As pilots, we often fly into airports surrounded by fog. In those situations, we make the decision to start our descent from 35,000 feet even though we don’t yet know if we’ll be able to land. The decision to land doesn’t come until 200 feet from the ground. Between 35,000 and 200 feet, even if we can’t see more than a foot in front of our face, we’ll continue the approach as long as our instrumentation tells us we’re still on track. If we stay on track all the way down to 200 feet, we then begin to look for visual cues. If those visual cues are in sight, we land. If not, we abort the approach and “go around.” Attempting to land while either off course or lacking the proper visual cues is the recipe for disaster.
How does this relate to S2S’s ability to help you through the law school application process?
1) When did you make the decision to attend law school? At 35,000 ft or 200 ft?
The beginning-to-end process of applying to law school is very time consuming. I remember when I first registered for an account on LSAC thinking, “This is it. I’m actually doing it. I’m going to law school as the next chapter in my life.” The thing is, I was still at 35,000 feet in the process and was just starting to begin my descent. There is nothing wrong with the decision to begin the descent into law school, but it can be dangerous to make the full commitment to land when you still have a lot of unknown variables ahead of you that should be taken into account when deciding to attend law school
When I first contacted S2S, I approached them with a flawed mindset of needing to show a 100% commitment to the prospect of going to law school no matter what. Instead what they showed me was the importance of being committed to flying the proper approach (i.e., the application process), but that I didn’t need to make the decision to land (i.e., go to law school) until later. This input came from the standpoint of a fellow veteran who had been in my shoes and knew what it was like to make the decision to transition out of the military and being on a limited timeline in the desire to do so.
With that new mindset, I was able focus on the proper priority: developing the best application possible.
2) How do you know if you’re flying “on track” to your intended law school(s)?
Pilots have aviation equipment that tells us if we’re on course or how to get back to course if we’re off. Does something similar exist in the law school application process? How do you know if your LSAT study methods are appropriate? Is the intended topic for your personal statement worthwhile? Who have you asked for personal statements?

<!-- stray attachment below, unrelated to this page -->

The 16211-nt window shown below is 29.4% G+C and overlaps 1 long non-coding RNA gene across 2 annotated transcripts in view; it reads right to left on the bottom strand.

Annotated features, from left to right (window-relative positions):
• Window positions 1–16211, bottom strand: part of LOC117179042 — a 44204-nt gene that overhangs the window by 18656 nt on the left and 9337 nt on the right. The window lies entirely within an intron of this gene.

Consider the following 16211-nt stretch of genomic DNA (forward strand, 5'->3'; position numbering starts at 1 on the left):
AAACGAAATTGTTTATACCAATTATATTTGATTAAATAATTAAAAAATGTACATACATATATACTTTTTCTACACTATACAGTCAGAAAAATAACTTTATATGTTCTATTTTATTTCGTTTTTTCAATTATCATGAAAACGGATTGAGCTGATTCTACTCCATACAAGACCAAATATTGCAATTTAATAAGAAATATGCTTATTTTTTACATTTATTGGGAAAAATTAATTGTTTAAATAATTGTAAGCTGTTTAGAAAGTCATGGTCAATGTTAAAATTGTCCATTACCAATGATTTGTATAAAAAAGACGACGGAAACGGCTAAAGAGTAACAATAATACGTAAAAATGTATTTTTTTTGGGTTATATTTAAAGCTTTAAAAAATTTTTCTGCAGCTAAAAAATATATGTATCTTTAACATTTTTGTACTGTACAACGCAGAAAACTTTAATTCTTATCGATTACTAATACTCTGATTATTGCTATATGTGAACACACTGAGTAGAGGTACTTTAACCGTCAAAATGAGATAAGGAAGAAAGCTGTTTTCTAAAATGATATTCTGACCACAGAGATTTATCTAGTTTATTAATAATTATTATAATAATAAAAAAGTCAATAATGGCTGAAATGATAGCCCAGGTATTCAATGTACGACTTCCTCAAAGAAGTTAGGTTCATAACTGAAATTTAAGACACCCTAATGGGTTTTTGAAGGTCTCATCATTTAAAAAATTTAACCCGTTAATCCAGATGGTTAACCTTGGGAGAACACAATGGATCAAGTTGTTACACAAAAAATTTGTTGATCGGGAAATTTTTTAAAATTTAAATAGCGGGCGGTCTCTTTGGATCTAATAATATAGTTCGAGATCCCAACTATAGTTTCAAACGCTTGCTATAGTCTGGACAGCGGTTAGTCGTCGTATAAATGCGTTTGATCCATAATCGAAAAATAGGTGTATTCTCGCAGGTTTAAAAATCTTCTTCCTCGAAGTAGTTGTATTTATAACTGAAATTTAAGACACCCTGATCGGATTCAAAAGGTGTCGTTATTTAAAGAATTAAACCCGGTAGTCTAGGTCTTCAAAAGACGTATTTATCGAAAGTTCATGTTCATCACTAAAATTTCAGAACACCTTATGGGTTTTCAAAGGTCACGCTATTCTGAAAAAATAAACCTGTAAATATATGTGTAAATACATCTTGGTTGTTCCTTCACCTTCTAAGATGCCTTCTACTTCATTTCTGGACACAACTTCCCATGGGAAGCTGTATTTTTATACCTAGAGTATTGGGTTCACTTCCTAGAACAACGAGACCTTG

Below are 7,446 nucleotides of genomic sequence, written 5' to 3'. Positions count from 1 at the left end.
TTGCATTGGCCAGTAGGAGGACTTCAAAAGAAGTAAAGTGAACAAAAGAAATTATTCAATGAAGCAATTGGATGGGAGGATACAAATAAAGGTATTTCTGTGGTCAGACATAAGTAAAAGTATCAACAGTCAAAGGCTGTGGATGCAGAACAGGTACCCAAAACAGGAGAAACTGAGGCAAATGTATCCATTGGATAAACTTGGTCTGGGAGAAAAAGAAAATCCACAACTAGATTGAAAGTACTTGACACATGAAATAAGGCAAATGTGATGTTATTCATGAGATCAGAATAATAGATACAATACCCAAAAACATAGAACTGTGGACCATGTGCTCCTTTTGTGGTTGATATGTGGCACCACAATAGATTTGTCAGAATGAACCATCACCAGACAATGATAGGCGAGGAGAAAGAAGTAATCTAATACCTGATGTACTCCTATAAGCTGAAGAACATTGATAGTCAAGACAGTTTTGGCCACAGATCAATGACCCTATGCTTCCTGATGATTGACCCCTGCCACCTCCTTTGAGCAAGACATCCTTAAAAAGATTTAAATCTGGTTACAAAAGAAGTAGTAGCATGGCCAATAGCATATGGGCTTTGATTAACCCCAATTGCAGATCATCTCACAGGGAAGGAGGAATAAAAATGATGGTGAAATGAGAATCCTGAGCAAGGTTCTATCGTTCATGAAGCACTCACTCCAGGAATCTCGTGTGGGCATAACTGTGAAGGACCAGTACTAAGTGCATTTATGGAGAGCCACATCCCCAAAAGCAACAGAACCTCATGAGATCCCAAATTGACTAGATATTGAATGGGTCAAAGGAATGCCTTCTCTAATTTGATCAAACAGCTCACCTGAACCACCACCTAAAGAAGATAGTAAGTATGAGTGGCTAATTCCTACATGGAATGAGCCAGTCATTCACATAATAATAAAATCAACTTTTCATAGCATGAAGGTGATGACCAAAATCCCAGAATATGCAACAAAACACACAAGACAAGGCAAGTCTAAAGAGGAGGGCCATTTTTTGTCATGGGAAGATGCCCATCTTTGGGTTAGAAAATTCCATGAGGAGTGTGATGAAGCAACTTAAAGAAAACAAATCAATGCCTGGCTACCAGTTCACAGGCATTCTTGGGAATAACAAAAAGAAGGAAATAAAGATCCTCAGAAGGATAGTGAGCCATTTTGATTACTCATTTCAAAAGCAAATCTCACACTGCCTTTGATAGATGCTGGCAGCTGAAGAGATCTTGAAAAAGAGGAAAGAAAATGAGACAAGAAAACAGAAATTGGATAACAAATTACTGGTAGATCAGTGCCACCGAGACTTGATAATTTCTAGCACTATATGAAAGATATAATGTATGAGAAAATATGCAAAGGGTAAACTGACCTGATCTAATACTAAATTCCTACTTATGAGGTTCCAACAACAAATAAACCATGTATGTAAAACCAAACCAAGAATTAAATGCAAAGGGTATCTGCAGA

Sure, you can buy books that provide excellent advice to set you along the right path, but you’ll get the same (and better) advice from S2S’s JD Guide. The real value of S2S during the application process is how your ambassador works with you 1-on-1 to ensure the advice in the S2S JD Application guide is applied to your application. That “live” feedback is what keeps you course.
When I first contacted S2S, my resume and personal statement were complete. At least that’s what I told myself. Looking back at the original resume compared to the one I eventually submitted…well, let’s just say it would have been embarrassing if I submitted the original. The amount of time my ambassador spent reviewing multiple version of my resume truly demonstrates the dedication you’ll find in S2S. The end product was a resume that accurately presented my Air Force career in a concise, logical manner that maximized the value of my experiences.
3) Even after you’ve determined which law school is right for you, how will you know what visual cues to look for and determine if it’s time to land?
The answer depends on what visual cues you are looking for. How did you determine which law schools to apply? Was it based solely on USNWR? What happened when you get multiple offers of acceptance? Do you have the ability to visit every single school? What information are you using to determine which school you will ultimately attend?
An advantage of S2S is the ability to put you in contact with fellow vets currently attending your desired schools. Within a week of telling my ambassador of my preferred schools, he was able to put me in contact with other vets. The unfiltered input I gathered during those conversations was priceless. They provided me the details I needed to determine which schools were right for me and which were not. It was candid information that you won’t find on forums or on the school’s website.
Bottom line: Service to School helped me reach my full potential. Even though I had already began my descent by the time I contacted S2S, they helped get me back on course and kept me there through the landing. They gave me the confidence to recognize that getting accepted into law school isn’t difficult. Getting into the right law school that allows me to attain my goals is where I needed to calibrate my focus. It wasn’t a question of if I could get into a law school, it was a matter of getting into the right law school.
Matthew “Ocho” Wilcoxen – After graduating from the United States Air Force Academy in 2002 with a degree in Astronautical Engineering, Matthew completed undergraduate pilot training with the Navy and Air Force. Having served as both a T-6 instructor pilot at Pensacola Naval Air Station, Florida, and a KC-10 combat schoolhouse instructor pilot at McGuire Air Force Base, New Jersey, he has amassed 3,100 flight hours on worldwide missions. Matthew has completed five combat deployments while flying over 900 combat hours in Iraq, Afghanistan, and the Horn of Africa. He is pursuing law school at Washington University in St. Louis.